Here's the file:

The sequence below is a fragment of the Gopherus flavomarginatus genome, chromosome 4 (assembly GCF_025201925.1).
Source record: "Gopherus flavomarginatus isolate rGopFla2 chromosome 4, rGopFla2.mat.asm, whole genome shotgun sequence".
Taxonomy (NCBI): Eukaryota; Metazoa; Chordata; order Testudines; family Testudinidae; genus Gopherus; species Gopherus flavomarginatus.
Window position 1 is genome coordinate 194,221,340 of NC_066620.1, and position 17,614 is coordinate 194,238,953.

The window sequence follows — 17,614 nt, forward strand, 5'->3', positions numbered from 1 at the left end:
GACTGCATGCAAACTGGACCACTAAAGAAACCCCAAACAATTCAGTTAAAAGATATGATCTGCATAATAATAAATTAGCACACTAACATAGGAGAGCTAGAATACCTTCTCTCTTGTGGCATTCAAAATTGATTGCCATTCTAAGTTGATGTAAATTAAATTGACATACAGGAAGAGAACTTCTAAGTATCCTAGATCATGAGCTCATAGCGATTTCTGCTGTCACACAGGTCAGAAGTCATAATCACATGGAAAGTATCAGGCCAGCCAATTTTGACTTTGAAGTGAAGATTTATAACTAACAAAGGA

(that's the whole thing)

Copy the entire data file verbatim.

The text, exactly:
The sequence below is a fragment of the Gopherus flavomarginatus genome, chromosome 4 (assembly GCF_025201925.1).
Source record: "Gopherus flavomarginatus isolate rGopFla2 chromosome 4, rGopFla2.mat.asm, whole genome shotgun sequence".
Taxonomy (NCBI): Eukaryota; Metazoa; Chordata; order Testudines; family Testudinidae; genus Gopherus; species Gopherus flavomarginatus.
Window position 1 is genome coordinate 194,221,340 of NC_066620.1, and position 17,614 is coordinate 194,238,953.

The window sequence follows — 17,614 nt, forward strand, 5'->3', positions numbered from 1 at the left end:
GACTGCATGCAAACTGGACCACTAAAGAAACCCCAAACAATTCAGTTAAAAGATATGATCTGCATAATAATAAATTAGCACACTAACATAGGAGAGCTAGAATACCTTCTCTCTTGTGGCATTCAAAATTGATTGCCATTCTAAGTTGATGTAAATTAAATTGACATACAGGAAGAGAACTTCTAAGTATCCTAGATCATGAGCTCATAGCGATTTCTGCTGTCACACAGGTCAGAAGTCATAATCACATGGAAAGTATCAGGCCAGCCAATTTTGACTTTGAAGTGAAGATTTATAACTAACAAAGGA